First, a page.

Hamilton vs Verstappen, and 6 more rivalries set to dominate F1 in 2021
You’d be nervous if you were the 2021 Formula 1 season right now. Against all the odds, the 2020 season was an absolute banger, filled with soap opera levels of drama, first-time winners, big driver moves and unlikely podium-finishers.
It’s a big act for 2021 to follow – but the excitement levels will certainly be helped along by the rivalries set to play out on track across the 23-race calendar. So, from Lewis Hamilton vs Max Verstappen, to Mick Schumacher vs Nikita Mazepin, here are the seven key fights to keep an eye on this year.
1. Verstappen vs Hamilton
Max Verstappen managed to perform a kind of F1 alchemy in 2020, turning a Red Bull RB16 that clearly wasn’t quite on the level of Mercedes’ W11 into a multiple race-winning car – and one that occasionally had the Mercedes drivers sweating.
What we saw precious little of, however, was Verstappen and Lewis Hamilton really going toe-to-toe in 2020 – with the W11’s baked-in superiority often enough to waft the (now) seven-time champion just out of the Dutchman’s reach, meaning Hamilton ended the season with 11 wins to Verstappen’s two.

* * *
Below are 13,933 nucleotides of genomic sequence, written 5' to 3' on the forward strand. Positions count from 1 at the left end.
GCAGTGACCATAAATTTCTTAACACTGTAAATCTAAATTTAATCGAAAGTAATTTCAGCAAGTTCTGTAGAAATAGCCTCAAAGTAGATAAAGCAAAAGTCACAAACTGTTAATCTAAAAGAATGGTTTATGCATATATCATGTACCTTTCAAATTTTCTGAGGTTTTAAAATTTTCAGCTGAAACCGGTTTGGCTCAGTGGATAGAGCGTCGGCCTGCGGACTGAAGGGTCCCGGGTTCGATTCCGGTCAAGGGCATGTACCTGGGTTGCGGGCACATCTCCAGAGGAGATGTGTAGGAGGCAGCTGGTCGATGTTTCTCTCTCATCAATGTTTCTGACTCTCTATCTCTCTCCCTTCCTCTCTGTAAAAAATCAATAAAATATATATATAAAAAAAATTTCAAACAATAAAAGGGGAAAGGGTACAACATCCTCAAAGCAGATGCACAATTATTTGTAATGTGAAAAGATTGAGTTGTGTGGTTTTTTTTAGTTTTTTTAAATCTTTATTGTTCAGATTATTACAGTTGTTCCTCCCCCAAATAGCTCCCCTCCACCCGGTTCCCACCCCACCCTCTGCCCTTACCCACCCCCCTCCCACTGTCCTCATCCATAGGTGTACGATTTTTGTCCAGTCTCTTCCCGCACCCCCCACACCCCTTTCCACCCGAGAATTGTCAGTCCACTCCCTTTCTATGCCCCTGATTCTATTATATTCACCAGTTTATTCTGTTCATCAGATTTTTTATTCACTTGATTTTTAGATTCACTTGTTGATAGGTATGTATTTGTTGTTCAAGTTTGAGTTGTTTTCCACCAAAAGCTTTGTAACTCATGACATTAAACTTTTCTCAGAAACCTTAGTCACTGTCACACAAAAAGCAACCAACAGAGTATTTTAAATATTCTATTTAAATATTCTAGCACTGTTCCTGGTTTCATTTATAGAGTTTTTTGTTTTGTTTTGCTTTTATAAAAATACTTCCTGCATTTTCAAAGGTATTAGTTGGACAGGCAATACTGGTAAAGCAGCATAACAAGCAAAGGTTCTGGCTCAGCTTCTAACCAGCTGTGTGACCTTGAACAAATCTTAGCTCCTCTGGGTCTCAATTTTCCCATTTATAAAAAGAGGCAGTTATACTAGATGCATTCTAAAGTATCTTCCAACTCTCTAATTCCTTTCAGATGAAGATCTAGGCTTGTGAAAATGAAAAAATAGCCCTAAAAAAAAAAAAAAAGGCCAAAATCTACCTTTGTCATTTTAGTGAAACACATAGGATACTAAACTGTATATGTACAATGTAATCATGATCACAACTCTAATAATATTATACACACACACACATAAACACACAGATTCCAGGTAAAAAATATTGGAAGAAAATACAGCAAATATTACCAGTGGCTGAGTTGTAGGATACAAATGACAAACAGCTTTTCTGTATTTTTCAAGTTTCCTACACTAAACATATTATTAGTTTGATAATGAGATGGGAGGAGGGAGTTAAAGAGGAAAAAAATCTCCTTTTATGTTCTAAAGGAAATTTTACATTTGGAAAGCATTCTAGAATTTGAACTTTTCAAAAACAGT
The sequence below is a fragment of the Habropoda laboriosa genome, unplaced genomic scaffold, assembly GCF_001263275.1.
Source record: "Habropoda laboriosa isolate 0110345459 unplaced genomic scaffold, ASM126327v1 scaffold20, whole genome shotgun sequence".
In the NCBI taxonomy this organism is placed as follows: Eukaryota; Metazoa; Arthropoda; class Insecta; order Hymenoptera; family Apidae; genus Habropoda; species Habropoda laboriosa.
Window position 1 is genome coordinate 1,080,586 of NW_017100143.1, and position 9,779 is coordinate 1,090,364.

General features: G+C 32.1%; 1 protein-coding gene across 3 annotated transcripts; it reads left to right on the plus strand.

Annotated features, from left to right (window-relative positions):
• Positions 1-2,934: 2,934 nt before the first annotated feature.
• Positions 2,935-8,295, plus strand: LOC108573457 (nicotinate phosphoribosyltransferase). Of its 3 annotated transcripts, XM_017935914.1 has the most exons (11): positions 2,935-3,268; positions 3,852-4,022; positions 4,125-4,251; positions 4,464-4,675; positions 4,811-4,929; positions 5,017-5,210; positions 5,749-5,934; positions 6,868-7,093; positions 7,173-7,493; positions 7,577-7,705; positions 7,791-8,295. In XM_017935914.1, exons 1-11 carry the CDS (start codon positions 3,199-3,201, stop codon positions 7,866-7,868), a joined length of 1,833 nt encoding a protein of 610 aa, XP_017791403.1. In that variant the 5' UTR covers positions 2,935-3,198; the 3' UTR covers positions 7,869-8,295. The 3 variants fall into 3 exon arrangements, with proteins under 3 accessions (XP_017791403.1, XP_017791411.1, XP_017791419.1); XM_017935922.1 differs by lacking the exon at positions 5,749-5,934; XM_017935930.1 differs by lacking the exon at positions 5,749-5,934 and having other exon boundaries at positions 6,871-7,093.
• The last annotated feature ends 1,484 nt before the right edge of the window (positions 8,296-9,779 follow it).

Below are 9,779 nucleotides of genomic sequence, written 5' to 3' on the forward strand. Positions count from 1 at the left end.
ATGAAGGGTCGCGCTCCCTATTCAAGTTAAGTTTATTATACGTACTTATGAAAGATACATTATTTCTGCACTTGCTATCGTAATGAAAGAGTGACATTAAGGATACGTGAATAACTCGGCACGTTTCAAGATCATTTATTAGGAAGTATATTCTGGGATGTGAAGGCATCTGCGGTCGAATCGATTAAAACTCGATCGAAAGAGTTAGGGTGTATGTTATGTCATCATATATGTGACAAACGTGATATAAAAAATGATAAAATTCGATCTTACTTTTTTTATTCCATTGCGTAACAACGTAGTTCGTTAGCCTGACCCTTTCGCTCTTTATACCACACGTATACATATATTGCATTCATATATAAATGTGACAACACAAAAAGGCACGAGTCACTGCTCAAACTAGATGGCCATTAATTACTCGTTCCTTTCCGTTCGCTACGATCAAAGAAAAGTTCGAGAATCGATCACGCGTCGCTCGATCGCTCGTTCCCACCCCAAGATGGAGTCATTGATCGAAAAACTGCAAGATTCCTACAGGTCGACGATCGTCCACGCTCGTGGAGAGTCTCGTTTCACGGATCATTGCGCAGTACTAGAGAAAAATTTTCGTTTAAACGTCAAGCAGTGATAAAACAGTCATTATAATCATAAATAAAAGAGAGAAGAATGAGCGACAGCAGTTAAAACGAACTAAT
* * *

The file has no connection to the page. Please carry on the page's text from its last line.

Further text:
But with a year of development of the RB16 chassis that will be carried through into 2021, a new Honda power unit, plus the arrival of Sergio Perez at Red Bull to provide valuable support – although we’ll discuss exactly how much support later – both F1 fans and Verstappen himself will be hoping that everything’s finally in place for a real, Hamilton-toppling title challenge this year.
2. Bottas vs Russell
A left-field one this, considering they’ll most likely be at polar opposite ends of the grid this year, but all eyes will be on the relative performances of Valtteri Bottas and George Russell in 2021.
With Bottas set to start his fifth season with the Silver Arrows, the Finn will know that his performances in 2021 need to kick on another step if he’s to seriously challenge Hamilton for the title – with Bottas having fallen a full 124 points short in 2020, the equivalent of nearly five race wins.
Then there’s Russell, who was nothing short of sublime on his surprise first outing for Mercedes at Sakhir last year, and who has clearly shown that he’s as deserving of a place with a top F1 team as any driver.
This, then, will be a critical season for both Bottas and Russell – and whichever driver comes out on top, relatively-speaking, might be the one booking themselves a berth at Mercedes for 2022.
3. Verstappen vs Perez